The field of neuroscience has, after a long period of looking the other way, again embraced emotion as an important research area. Much of the progress has come from studies of fear, and especially fear conditioning. This work has pin-pointed the amygdala as an important component of the system involved in the acquisition, storage, and expression of fear memory and has elucidated in detail how stimuli enter, travel through, and exit the amygdala. Some progress has also been made in understanding the cellular and molecular mechanisms that underlie fear conditioning, and recent studies have also shown that the findings from experimental animals apply to the human brain. It is important to remember why this work on emotion succeeded where past efforts failed. It focused on a psychologically well-defined aspect of emotion, avoided vague and poorly defined concepts such as "affect," "hedonic tone," or "emotional feelings," and used a simple and straightforward experimental approach. With so much research being done in this area today, it is important that the mistakes of the past not be made again. It is also time to expand from this foundation into broader aspects of mind and behavior.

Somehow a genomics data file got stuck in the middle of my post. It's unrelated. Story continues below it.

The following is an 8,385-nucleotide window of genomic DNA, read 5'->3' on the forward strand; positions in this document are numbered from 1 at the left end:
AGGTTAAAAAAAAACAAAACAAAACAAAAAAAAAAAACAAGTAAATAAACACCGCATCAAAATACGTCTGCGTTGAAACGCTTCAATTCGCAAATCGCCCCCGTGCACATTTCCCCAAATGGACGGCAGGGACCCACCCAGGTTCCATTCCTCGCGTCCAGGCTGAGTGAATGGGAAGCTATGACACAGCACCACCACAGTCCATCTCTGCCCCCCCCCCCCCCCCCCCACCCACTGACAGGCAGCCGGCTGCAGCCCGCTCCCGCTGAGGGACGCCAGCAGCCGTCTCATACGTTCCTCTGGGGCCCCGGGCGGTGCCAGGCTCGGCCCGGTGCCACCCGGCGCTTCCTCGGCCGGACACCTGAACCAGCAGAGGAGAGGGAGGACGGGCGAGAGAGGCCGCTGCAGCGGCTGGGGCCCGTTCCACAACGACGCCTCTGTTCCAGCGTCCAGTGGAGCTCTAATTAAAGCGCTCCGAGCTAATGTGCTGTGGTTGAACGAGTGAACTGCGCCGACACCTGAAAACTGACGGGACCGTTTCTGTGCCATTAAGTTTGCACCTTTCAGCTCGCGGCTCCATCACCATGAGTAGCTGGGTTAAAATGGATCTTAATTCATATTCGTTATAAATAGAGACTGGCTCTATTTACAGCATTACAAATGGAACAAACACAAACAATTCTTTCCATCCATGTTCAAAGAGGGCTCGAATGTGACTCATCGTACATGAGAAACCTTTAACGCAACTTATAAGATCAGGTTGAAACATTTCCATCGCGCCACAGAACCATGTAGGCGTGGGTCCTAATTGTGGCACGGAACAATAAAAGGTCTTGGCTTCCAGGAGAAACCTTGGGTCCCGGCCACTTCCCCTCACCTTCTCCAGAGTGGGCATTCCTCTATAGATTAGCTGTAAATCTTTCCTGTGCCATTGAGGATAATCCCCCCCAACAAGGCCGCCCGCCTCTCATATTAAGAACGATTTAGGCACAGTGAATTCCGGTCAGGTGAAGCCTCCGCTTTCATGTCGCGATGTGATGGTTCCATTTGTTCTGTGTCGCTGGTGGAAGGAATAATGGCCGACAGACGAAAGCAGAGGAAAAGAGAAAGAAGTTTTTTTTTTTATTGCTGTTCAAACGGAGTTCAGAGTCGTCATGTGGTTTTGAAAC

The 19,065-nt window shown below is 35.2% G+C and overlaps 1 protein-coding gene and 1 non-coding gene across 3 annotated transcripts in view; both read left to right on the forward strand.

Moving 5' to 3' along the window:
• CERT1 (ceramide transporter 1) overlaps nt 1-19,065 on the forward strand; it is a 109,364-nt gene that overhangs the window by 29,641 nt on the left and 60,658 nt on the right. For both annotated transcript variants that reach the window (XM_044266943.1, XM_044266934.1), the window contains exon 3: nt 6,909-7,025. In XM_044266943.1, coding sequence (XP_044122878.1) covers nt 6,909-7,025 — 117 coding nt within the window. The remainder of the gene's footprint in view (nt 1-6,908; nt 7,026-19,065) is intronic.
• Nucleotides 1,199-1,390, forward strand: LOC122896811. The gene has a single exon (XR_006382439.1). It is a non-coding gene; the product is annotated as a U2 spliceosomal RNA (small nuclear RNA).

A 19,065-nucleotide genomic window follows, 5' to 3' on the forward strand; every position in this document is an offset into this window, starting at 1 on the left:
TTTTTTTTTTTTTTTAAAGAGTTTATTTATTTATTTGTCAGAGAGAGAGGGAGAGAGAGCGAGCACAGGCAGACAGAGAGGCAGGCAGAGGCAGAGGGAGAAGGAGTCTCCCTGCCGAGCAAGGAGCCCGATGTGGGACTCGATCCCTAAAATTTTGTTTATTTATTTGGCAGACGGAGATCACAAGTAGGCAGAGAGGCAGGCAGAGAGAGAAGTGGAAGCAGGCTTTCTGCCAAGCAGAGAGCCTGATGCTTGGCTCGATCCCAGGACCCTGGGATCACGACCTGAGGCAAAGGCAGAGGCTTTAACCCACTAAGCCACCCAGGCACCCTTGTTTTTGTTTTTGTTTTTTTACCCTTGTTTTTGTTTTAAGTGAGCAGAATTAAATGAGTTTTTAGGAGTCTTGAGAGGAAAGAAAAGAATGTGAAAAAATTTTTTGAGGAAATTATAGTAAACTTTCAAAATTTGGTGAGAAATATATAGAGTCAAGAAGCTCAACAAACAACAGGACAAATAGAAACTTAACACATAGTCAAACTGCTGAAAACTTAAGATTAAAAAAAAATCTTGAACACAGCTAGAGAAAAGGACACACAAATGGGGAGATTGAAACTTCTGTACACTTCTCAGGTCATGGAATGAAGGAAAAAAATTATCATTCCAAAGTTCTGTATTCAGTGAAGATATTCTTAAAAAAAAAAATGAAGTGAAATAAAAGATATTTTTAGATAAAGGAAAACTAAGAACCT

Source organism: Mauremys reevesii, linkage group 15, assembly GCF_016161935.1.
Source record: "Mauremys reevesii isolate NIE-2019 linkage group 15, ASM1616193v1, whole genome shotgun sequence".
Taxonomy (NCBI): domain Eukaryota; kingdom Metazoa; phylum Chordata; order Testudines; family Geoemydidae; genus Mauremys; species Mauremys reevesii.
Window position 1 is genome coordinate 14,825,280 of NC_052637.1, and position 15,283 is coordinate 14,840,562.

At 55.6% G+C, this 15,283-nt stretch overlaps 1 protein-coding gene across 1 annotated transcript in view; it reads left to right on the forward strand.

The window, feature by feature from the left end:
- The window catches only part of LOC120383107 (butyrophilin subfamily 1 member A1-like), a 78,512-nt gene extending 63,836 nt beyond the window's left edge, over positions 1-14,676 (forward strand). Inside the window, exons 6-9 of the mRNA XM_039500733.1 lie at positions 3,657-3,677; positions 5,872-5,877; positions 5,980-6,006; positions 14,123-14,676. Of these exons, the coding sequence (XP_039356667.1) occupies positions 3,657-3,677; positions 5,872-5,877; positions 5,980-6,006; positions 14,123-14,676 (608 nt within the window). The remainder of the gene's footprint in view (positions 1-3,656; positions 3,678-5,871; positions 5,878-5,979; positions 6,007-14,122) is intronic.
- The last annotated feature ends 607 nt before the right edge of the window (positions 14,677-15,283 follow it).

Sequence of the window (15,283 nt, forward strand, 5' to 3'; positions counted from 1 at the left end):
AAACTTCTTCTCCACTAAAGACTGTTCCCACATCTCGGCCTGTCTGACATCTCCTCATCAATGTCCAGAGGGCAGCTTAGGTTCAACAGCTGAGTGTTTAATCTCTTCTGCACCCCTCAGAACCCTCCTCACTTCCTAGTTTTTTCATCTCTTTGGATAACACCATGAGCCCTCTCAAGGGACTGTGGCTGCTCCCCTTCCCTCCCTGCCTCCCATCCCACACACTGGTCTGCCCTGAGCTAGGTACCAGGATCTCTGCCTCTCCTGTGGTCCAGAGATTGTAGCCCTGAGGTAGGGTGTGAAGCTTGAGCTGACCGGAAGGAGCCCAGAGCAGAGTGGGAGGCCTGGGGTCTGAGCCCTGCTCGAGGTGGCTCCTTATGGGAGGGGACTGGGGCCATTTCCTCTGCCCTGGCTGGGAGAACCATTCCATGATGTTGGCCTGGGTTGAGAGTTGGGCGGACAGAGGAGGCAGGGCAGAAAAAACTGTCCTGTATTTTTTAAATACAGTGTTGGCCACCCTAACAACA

(Reprinted with permission from Annual Review of Neuroscience; 2000. 23:155—184. Available online at http://arjournals.annualreviews.org/doi/abs/10.1146/annurev.neuro.23.1.155 )